A Hill-HarrisX poll conducted March 16-17, 2019 found that 57% of registered voters were opposed to the idea of giving Americans $1,000 a month.
The proposal, championed by internet sensation and democratic candidate Andrew Yang, received support from 55% of voters between 18 and 34, and 53% of voters between 35 and 49. Only a fifth of voters over the age of 65 viewed UBI favorably.
The poll also divided voters by generation, showing millennials to be the most supportive, with 58% in favor. Each preceding generation was less approving: GenX – 48%, Boomers – 30%, and Silent – 27%. 45% of GenZ voters supported the proposal. Sampling size could be an issue for this metric, as only 42 people were counted among the youngest generation.
Yang responded to the results of the poll, and said they fit with what he has observed while campaigning. He is hopeful that as his message spreads, and the looming threats of automation enter the public conversation, support among all age groups will increase.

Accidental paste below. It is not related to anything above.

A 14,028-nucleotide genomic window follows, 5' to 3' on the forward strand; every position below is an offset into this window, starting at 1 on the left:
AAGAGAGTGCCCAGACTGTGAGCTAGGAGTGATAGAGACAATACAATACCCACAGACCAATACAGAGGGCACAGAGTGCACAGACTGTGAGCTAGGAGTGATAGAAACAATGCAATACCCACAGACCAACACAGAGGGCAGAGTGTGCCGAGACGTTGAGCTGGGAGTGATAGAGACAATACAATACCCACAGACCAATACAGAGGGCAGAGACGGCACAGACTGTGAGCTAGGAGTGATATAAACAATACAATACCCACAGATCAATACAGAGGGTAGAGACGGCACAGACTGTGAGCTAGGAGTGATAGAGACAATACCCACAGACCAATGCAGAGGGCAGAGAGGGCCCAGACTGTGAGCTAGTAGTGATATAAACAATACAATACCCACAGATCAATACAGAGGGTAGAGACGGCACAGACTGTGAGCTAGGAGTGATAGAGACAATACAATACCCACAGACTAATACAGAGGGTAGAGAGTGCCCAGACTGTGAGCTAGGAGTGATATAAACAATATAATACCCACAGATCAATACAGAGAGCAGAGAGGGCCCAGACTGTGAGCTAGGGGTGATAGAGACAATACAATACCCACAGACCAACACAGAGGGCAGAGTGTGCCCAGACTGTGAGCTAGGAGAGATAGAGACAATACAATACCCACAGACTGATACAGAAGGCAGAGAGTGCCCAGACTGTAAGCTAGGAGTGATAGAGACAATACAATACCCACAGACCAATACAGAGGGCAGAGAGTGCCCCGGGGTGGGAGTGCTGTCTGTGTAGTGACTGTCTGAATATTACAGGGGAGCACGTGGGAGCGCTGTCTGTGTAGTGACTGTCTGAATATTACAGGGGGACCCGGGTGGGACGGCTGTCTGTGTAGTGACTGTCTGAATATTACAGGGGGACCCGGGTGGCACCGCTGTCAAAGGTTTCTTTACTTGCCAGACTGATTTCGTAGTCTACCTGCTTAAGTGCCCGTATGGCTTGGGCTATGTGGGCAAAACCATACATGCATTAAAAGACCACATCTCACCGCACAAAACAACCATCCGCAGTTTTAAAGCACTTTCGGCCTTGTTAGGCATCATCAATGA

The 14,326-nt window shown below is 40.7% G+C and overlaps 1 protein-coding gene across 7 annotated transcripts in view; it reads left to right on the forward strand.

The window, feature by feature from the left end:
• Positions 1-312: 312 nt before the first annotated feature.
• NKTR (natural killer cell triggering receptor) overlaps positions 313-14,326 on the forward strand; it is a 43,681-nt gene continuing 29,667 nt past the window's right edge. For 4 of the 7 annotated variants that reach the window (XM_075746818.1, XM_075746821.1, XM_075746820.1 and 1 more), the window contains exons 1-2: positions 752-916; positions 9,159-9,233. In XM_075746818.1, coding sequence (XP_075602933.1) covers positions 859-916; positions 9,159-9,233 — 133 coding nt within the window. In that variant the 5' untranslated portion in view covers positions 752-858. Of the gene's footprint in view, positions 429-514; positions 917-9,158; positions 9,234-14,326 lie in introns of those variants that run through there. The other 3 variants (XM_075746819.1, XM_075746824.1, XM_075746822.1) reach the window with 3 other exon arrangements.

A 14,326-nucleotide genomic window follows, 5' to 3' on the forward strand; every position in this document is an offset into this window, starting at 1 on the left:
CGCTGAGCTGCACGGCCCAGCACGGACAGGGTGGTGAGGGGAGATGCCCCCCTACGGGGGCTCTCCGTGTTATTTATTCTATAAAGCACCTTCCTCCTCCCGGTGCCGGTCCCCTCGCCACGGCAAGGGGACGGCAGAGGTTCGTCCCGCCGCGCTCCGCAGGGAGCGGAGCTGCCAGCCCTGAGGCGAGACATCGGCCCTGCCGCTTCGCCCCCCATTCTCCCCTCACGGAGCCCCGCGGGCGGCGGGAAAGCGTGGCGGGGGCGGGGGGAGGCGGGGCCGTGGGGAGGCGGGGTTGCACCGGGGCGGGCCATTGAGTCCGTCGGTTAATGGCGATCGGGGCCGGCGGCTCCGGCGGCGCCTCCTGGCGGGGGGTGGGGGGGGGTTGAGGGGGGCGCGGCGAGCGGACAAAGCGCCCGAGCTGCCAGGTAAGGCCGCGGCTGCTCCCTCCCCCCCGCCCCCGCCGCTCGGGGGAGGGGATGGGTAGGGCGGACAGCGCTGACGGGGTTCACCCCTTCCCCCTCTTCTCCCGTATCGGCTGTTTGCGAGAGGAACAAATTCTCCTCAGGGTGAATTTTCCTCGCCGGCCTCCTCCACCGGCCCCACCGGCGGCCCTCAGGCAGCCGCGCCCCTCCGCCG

The poll also confirms my own experiences while discussing UBI with people across the generational divides. Generally, people 50+ think it’s a mistake to decouple income from labor. An elderly friend, and author of a history of the market collapse of ’08, said, “there will always be jobs,” and its fear-mongering to suggest otherwise.
This is something that I sometimes wonder about. Right now, our whole conception of work has been influenced by generations of support for the profit motive, competition, and the race to success. I think this makes it difficult – if not impossible – to imagine the types of work people might pursue if the quasi-techno-luxury-communist-utopia of UBI comes to be. My generation, those before me, and the one coming up have been living an ideology where value is tied to production, specifically through the means of others. Maybe, it’ll be our children’s children who can image what liberated work can be.
Anyway, please take my survey.